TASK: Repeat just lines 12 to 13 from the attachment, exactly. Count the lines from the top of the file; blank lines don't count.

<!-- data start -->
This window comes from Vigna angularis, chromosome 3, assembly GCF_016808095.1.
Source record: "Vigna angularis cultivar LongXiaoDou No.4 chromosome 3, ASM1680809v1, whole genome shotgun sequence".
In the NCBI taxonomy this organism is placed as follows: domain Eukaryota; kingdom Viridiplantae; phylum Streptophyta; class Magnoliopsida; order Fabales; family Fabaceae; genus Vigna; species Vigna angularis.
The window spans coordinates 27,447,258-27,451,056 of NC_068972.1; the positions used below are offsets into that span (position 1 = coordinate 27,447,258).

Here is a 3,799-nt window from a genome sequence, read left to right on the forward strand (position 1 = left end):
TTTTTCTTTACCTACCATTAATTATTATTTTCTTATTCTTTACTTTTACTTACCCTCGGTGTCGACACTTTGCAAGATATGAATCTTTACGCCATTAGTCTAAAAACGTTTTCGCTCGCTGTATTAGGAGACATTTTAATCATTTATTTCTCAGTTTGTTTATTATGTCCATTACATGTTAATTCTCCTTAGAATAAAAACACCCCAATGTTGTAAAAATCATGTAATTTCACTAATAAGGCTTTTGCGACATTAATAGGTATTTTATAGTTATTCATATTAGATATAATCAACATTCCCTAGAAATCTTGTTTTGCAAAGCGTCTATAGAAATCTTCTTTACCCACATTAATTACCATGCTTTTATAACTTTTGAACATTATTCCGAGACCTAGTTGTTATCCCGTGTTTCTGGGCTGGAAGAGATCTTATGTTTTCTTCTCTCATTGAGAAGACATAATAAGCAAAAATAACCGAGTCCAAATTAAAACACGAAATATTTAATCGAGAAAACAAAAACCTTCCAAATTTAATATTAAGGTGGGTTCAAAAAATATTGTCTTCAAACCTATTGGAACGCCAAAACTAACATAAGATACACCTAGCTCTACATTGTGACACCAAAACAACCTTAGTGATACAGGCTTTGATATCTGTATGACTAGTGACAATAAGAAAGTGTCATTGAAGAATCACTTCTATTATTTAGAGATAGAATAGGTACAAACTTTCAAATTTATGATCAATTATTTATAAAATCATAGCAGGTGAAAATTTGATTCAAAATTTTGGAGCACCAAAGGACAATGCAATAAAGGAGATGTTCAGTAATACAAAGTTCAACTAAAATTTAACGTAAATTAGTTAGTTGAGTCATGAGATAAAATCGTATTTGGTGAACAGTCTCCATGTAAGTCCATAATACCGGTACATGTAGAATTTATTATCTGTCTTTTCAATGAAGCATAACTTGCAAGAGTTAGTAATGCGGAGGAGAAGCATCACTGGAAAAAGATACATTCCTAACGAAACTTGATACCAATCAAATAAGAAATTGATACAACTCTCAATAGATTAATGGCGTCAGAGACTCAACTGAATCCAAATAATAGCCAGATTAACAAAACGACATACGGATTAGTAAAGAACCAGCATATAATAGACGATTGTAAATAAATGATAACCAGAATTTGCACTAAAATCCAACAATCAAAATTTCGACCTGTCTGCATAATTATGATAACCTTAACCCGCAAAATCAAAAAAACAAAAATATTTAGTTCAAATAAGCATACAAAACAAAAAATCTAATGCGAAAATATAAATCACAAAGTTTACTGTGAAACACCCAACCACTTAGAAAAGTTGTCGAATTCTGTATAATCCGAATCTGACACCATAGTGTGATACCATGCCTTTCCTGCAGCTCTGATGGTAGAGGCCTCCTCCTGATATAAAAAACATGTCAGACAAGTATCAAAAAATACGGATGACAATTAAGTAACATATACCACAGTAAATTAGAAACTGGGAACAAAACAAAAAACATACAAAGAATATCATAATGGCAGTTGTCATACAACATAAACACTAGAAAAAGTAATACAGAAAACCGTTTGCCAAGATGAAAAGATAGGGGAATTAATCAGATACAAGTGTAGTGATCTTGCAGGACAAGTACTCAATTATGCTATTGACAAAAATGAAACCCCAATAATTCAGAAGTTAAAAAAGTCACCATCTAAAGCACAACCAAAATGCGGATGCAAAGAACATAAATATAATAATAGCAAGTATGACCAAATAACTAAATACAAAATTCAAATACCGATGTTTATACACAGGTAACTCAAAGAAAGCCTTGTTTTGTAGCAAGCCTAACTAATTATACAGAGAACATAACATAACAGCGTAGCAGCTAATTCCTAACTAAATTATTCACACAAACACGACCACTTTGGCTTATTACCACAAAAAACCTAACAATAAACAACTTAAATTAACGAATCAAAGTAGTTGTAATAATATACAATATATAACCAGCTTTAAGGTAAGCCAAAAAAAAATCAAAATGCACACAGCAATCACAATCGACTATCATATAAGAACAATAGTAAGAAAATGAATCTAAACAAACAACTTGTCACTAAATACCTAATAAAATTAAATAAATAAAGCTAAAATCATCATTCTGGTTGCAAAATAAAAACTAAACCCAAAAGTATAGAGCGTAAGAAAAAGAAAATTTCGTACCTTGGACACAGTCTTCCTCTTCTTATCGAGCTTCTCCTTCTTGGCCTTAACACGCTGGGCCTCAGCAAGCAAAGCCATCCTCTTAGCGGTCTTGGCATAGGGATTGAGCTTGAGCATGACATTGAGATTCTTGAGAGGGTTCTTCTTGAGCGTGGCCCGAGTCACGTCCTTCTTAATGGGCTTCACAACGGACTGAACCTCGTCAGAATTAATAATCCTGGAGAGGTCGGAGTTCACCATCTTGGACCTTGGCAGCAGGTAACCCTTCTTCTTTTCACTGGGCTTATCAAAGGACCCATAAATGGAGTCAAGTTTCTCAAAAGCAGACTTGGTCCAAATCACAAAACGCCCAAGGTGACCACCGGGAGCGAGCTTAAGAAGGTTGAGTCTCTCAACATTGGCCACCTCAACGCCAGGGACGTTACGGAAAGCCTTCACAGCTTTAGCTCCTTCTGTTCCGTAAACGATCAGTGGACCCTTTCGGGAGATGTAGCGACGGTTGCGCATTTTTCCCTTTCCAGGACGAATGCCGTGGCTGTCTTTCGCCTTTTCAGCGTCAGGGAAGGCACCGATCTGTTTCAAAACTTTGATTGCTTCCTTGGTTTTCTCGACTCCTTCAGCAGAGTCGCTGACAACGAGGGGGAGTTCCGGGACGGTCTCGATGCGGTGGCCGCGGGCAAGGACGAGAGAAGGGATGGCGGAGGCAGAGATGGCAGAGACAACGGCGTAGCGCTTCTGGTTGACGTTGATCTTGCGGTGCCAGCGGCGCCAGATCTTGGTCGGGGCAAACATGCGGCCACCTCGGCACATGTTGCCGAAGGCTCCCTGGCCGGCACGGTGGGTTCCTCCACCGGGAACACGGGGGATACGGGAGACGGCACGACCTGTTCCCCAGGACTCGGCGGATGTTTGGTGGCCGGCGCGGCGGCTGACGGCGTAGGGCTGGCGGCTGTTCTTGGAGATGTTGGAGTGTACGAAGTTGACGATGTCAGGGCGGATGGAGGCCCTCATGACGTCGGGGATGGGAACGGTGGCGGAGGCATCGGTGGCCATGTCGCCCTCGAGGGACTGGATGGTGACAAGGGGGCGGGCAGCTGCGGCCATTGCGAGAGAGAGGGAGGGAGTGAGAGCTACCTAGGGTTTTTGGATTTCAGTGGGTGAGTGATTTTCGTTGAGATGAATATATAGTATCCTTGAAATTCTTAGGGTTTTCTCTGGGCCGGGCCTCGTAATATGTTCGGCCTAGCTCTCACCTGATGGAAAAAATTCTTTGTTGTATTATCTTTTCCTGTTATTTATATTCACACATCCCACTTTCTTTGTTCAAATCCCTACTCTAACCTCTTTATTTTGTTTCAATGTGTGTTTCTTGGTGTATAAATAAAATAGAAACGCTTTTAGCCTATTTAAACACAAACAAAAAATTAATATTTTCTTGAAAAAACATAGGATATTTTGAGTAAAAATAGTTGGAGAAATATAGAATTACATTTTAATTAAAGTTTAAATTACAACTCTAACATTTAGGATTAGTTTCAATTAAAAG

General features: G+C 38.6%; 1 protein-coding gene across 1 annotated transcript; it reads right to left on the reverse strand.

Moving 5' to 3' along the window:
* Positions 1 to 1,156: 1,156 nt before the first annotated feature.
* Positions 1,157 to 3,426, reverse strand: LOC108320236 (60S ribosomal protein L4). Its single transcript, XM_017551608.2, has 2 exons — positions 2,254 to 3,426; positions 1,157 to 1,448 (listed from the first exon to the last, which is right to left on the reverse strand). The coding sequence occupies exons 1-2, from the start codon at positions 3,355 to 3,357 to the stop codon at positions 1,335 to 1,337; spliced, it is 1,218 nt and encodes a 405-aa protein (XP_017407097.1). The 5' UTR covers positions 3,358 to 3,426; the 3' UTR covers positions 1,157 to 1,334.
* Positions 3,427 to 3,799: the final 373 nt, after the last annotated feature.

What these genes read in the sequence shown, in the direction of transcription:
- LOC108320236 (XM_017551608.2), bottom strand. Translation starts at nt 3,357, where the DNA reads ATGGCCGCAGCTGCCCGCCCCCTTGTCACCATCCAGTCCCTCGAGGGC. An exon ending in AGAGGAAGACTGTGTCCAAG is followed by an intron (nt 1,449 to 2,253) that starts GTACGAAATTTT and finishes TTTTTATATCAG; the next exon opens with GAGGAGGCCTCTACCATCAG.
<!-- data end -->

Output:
What these genes read in the sequence shown, in the direction of transcription:
- LOC108320236 (XM_017551608.2), bottom strand. Translation starts at nt 3,357, where the DNA reads ATGGCCGCAGCTGCCCGCCCCCTTGTCACCATCCAGTCCCTCGAGGGC. An exon ending in AGAGGAAGACTGTGTCCAAG is followed by an intron (nt 1,449 to 2,253) that starts GTACGAAATTTT and finishes TTTTTATATCAG; the next exon opens with GAGGAGGCCTCTACCATCAG.